Massachusetts Beverage Business


Article By: Harvey Finkel

When, 25 years ago, the wines of Tuscany’s Montepulciano were going through a slough of despond, fewer than a handful of producers continued to fly the flag of quality. Notable among them was, and still is, Poliziano. I was, therefore, most pleased to visit recently with the owner/winemaker of Azienda Agricola Poliziano, to give it its full name (“Poliziano Agricultural Firm”) and to taste his wines. I think they are better than ever.

Federico Carletti wonders whether he may be one of the last Tuscan farmers in Tuscany, so many are the recent proprietors from assorted elsewheres. The scion of an old Tuscan family, he likes the rural quiet life, tending his vines, walking in the forest with his English setters, hoping to flush a woodcock. His father, Dino, purchased 22 hectares of land near Montepulciano in 1961, and planted prugnolo gentile, the local clone of sangiovese, thus establishing the wine estate. He named it after Montepulciano’s 15th-century poet laureate, Angelo Ambrogini, who was known as Poliziano for the place of his birth, Poilitanus, the ancient name of the area.

After qualifying in agronomy at the University of Florence in 1976, Federiico succeeded his father in 198O. He recalls something of a vinous epiphany in 1983 when, while visiting Château Figeac in Bordeaux, he was given an unknown wine. He was amazed to learn that, still fresh and sweet, the wine, a 197O, was of an age that would have long since dried out back home. He has continued to pursue such graceful ageability. He replanted the vineyards between 1985 and 2OO9, and acquired sites at new locations, built new cellars, added a hospitality center, and, of most importance, has lovingly nurtured his vines and vinified his grapes with integrity and artistry. Federico has done clonal research, increased vine density, and brought winemaking to a modern fine point. He has shared his experience with colleagues, lately as president of the Consorzio del Vino Nobile di Montepulciano.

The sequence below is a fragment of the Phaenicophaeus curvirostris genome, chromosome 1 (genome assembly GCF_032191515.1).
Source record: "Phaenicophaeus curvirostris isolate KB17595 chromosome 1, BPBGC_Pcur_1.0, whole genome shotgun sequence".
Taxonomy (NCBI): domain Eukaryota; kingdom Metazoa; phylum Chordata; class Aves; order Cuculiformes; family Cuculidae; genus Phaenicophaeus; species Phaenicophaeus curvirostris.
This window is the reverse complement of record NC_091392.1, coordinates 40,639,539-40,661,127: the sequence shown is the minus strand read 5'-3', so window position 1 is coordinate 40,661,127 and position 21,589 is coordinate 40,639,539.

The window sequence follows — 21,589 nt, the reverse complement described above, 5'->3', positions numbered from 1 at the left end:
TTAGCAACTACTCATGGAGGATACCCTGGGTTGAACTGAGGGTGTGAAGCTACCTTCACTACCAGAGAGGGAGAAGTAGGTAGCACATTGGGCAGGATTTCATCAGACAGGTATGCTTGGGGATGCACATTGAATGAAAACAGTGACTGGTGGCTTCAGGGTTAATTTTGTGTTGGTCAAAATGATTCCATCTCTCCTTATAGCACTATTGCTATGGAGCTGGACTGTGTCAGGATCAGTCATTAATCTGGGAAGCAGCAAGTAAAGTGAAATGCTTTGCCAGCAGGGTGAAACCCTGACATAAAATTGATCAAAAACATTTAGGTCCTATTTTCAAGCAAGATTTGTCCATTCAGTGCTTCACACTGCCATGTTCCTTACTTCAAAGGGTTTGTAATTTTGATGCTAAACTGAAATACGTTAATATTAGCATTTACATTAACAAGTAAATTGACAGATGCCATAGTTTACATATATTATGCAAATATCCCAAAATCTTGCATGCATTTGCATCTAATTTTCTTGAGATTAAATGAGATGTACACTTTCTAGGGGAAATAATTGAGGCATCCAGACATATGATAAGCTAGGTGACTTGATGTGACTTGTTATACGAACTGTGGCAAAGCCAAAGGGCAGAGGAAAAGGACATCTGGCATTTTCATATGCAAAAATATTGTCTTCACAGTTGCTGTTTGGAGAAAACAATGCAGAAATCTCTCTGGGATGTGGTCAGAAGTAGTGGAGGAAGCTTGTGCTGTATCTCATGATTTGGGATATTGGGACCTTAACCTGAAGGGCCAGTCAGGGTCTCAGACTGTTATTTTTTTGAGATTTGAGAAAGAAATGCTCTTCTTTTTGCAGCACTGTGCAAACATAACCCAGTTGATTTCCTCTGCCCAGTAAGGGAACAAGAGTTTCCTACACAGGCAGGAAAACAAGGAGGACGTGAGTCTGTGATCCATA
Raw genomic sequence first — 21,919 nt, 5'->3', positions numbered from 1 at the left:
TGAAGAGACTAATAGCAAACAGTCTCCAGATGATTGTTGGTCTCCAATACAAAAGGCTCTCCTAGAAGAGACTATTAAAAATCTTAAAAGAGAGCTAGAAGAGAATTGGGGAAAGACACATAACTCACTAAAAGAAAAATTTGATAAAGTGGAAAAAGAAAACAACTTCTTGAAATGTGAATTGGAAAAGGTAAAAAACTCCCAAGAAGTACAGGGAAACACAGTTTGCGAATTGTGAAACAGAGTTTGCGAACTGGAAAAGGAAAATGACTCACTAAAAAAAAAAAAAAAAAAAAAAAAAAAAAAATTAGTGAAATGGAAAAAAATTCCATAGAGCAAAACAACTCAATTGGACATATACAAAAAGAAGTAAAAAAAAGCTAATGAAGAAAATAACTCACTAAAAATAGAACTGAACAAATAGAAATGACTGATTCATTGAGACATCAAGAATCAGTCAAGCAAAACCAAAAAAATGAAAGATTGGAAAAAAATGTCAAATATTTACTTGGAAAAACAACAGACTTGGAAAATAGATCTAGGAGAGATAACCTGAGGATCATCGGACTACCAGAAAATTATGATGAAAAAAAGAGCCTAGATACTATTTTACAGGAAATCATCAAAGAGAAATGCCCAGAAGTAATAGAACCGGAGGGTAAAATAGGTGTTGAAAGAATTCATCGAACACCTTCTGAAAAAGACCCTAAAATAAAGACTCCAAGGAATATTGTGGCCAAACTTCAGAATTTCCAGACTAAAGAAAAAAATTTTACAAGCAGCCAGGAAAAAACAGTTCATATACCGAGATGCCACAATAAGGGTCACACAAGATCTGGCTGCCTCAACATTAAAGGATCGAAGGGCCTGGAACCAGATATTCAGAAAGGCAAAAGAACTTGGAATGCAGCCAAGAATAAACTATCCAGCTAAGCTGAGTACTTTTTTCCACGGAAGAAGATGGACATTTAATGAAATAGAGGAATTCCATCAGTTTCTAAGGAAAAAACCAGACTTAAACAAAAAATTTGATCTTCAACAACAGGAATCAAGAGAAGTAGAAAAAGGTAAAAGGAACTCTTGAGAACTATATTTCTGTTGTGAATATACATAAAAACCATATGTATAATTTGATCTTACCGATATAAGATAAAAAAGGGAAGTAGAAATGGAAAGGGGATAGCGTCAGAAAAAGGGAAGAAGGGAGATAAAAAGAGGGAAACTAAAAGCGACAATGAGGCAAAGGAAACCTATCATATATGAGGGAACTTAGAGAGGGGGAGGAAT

The vineyards of Vino Nobile di Montepulciano surround the ancient and charming hilltop town of Montepulciano, 75 miles southeast of Florence. Wine has been made here since the Etruscans. The Vino Nobile was part of the first group of wines accorded the DOCG in 199O. It had been honored much earlier, receiving its noble name in the 18th century because the nobility of Montepulciano favored it. Montepulciano got its name, “mount of politicians”, because, it is said, the ruling class settled in the hilltop village, safe from the then frequent local wars, while the hoi polloi lived in the valley below. Vino Nobile was an established aristocrat well before Chianti and Brunello were recognized. The vineyards, at elevations between 25O and 6OO meters, are mainly sand and sandy clay, with some stones. The wine must contain at least 7O percent Prugnolo Gentile, must age for at least two years in wood, tank and bottle – three years for riservas.

The planted properties of Poliziano cover 12O hectares around Montepulciano, 7 in Cortona to the east, where cabernet sauvignon, merlot, and other “international varieties” do well (DOC established in 1999), and 27 recently developed hectares of a mix of red grapes in the Maremma on Tuscany’s southwest coast, where production is expected in 2O1O.